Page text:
Basharpal family

The Basharpal family, frightened and hiding moments after the attack was carried out on Care organisation, close to the hotel. 

Another family, Mirwais Basharpal also recently returned from Norway were staying in the hotel in Shar E Naw (provided by the Norwegian government, which has taken on itself the right to prohibit visitors) when the nearby Care organisation was attacked by a suicide bomber on 6th of September – blowing out the windows of the hotel the returnees are accommodate and showering the children with broken glass.


None of these events has caused the inappropriately named Integration Minister to question her policy or position. Norway rejects more Afghan claims than any other EU state – it is not logical or reasonable to assume that Afghans who arrive in Norway are less entitled to protection than those who claim elsewhere. Clearly some of those who are returned are at risk – even Norway accepts this, but argues that there are safe internal relocation alternatives, such as Kabul.

No Sylvi, those families, children and adults you are deporting to Afghanistan are not living in safety in Kabul or any of other provinces considered safe! Children deported live in trauma and fear and aren’t able to integrate into a society they have hardly been part of. Children deported to Afghanistan talk about their school mates, their football mates and the life in Norway. Why wouldn’t they? They are children at the end of the day. They hardly understand what your inhumane policy is doing to them or their future.

Since at least 2014, Kabul cannot be considered safe. The following is a list of the largest attacks in 2016 (there are far more attacks with lower fatalities):



1 January: the Taliban exploded a bomb and engaged in a firefight at a restaurant in Kabul, leading to the death of a child and wounding 15 others.

4 January: a bomb-filled truck exploded at a facility for workers in Kabul, killing one civilian and injuring another 22 civilians.

20 January: a Taliban suicide bomber attacked a bus carrying media personnel in Kabul on 20 January, killing seven people and wounding more than 20;


1 February: A police facility in Kabul was struck by a suicide bomber on, resulting in the deaths of more than 20 police officers,

27 February: 15 people killed


15 April: multiple coordinated attacks across Kabul, including Presidential Palace

19 April: 64 people killed in attack at Pul-e-Mahmud, Kabul 


25 May: 11 people killed during morning rush hour in Kabul 


20 June: 14 people killed in central Kabul

30 June: 27 police cadets killed, more than 40 wounded


23 July: 80+ killed and at least 230 injured during peaceful demonstration by Hazaras protesting discrimination


16 killed, 50+ wounded in attack on American University campus, Darulaman, Kabul


5 attacks in 24 hours (5-6 September): Monday – 41 people killed, 103 others were wounded in one attack


5 October: 20 wounded in a suicide attack in Kabul

11 October: Gunmen attack on a shrine killing 14 and injuring around 36 others

19 October: Gunmen kills 2 American soldiers, injures 3 advisers


12 November: Suicide attack on Bagram airbase killing 4 American soldiers and injuring 16 other US and International forces

16 November: Suicide attacks killed 4 security personal and injured another 11 in the heart of Kabul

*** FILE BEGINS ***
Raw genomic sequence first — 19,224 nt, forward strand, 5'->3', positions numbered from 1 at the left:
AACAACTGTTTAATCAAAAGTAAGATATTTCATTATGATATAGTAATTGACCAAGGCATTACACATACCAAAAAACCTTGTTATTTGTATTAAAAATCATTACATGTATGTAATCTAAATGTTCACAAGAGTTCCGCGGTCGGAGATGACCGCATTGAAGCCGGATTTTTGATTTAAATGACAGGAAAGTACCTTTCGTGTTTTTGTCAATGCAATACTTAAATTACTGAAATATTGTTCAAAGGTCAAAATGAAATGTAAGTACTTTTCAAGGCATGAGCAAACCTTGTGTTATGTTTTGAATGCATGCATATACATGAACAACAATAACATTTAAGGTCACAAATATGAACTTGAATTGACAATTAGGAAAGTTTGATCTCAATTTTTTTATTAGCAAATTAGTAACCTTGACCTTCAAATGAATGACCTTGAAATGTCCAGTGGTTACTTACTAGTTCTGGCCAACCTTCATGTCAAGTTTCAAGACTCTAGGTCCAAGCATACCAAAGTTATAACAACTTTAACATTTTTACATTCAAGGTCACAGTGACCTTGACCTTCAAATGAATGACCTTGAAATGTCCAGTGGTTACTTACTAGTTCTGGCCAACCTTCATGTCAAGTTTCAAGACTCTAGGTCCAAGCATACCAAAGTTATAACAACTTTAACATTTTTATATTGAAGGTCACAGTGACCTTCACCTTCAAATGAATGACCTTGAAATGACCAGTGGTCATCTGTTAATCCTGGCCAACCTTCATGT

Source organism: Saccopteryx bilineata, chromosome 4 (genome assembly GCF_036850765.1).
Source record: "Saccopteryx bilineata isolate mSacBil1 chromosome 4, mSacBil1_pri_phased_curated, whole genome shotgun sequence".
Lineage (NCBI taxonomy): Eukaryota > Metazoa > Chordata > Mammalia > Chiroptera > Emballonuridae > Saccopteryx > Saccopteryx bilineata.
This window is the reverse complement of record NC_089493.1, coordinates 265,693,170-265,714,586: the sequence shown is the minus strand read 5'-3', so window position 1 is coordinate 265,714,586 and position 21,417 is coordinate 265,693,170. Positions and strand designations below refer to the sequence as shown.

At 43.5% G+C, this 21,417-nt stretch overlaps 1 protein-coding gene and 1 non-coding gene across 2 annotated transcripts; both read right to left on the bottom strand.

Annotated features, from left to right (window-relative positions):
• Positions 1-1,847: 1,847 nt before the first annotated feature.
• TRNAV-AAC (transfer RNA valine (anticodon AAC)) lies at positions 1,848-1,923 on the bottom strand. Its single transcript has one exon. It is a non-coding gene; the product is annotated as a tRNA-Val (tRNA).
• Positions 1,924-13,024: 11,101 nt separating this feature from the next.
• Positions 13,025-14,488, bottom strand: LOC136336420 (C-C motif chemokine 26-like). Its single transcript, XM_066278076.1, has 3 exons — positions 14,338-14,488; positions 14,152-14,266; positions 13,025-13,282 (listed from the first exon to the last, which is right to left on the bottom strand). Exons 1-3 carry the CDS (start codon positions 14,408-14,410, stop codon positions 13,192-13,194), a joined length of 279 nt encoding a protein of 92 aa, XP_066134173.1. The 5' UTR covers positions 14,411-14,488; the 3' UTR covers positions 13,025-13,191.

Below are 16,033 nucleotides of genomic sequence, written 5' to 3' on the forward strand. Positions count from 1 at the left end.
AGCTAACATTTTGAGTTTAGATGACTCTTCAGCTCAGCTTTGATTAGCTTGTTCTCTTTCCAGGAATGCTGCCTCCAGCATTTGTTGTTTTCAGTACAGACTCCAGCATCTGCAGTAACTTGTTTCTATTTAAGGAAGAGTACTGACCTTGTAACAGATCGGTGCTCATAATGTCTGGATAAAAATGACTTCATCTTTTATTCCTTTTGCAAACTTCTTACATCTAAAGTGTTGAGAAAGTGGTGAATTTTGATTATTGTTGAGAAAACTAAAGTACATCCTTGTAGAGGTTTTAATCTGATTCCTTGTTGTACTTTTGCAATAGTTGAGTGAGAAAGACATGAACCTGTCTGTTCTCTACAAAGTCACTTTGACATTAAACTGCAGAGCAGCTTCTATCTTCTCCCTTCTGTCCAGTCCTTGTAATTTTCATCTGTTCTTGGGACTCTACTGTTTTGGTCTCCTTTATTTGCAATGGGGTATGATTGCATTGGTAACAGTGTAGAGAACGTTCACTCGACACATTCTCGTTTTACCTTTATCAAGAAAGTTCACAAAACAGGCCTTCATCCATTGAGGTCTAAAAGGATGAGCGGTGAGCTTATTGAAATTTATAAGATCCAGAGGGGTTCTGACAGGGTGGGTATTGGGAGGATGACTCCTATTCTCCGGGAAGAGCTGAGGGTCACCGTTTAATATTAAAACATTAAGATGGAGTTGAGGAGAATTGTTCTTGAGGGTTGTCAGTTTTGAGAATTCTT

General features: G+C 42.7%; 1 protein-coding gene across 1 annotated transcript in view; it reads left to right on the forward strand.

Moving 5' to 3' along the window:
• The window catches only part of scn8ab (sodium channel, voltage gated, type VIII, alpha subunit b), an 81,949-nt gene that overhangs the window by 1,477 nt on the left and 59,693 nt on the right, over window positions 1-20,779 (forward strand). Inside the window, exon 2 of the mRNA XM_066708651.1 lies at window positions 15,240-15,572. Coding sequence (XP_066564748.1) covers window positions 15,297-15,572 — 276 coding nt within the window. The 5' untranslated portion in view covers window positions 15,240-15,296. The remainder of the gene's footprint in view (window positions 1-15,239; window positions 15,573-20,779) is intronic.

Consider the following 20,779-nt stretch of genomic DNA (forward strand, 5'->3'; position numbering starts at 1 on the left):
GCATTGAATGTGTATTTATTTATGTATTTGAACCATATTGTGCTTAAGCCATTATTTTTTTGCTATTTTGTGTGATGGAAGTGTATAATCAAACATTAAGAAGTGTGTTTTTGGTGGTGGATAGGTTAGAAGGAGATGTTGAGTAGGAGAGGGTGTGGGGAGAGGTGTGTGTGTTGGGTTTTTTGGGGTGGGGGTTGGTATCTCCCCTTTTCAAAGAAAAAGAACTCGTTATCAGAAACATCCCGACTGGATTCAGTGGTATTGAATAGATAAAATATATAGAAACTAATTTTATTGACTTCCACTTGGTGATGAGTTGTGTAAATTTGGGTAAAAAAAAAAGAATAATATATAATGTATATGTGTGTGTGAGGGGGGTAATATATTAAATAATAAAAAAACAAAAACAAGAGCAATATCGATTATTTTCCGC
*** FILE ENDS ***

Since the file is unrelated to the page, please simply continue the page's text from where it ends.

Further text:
Abdul Ghafoor is a refugee rights activist and director at Afghanistan Migrants Advice and Support Organisation. follow on twitter


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Afghan refugees in Europe ” Stop Deportation to Afghanistan” , ” Afghanistan is not safe”


By: Abdul Ghafoor

Thousands of Afghan refugees marched on different cities across Europe to share their concerns about the recent deal between Afghanistan and EU, and to oppose forced deportation to Afghanistan. Demonstrations were called for 22nd October, in different cities of Germany and Sweden, the two major countries with highest number of Afghans that sought asylum in 2015.

Demonstrations were held in Stockholm, Gothenburg, Malmo and other smaller cities of Sweden, where hundreds of Afghan refugees gathered to oppose deportation to Afghanistan.  Thousands more gathered in different part of Germany on the same day to protest against the deal and oppose forced expulsion to Afghanistan. Hamburg, Dusserdolf and many other smaller cities.

According to figures released by European Asylum Support Office “– 190 013 Afghans applied for international protection in EU+ countries in 2015″. According to the same data provided by EASO 70% of the refugees applied for asylum in Hungary, Sweden, Germany and Austria.

EU and Afghanistan signed a deal last month that will allow EU to deport thousands of Afghan refugees back to Afghanistan. The demonstrators fear their lives will be in danger if they are returned under the deal. They claim, Afghanistan is already in chaos with at least 1.5 million IDPs and thousands of more being deported from neighboring countries on daily basis. The demonstrators were holding placards and chanting ” Stop Deportation to Afghanistan” and ” Afghanistan IS Not Safe”.

With the outreach of Taliban in most of the provinces of Afghanistan and the existence and expansion of ISIS as a fresh threat, security is the first concern for most of those who fear deportations under the deal, also known as ” Joint Way Forward”. Recent attacks on minority Hazaras and the kidnappings on the highways connecting to central Afghanistan is also what not many people and media have talked about, but the Afghan refugees in EU are well aware of those threats if they are returned.

Pictures from demonstration in Germany

Pictures from demonstration in Sweden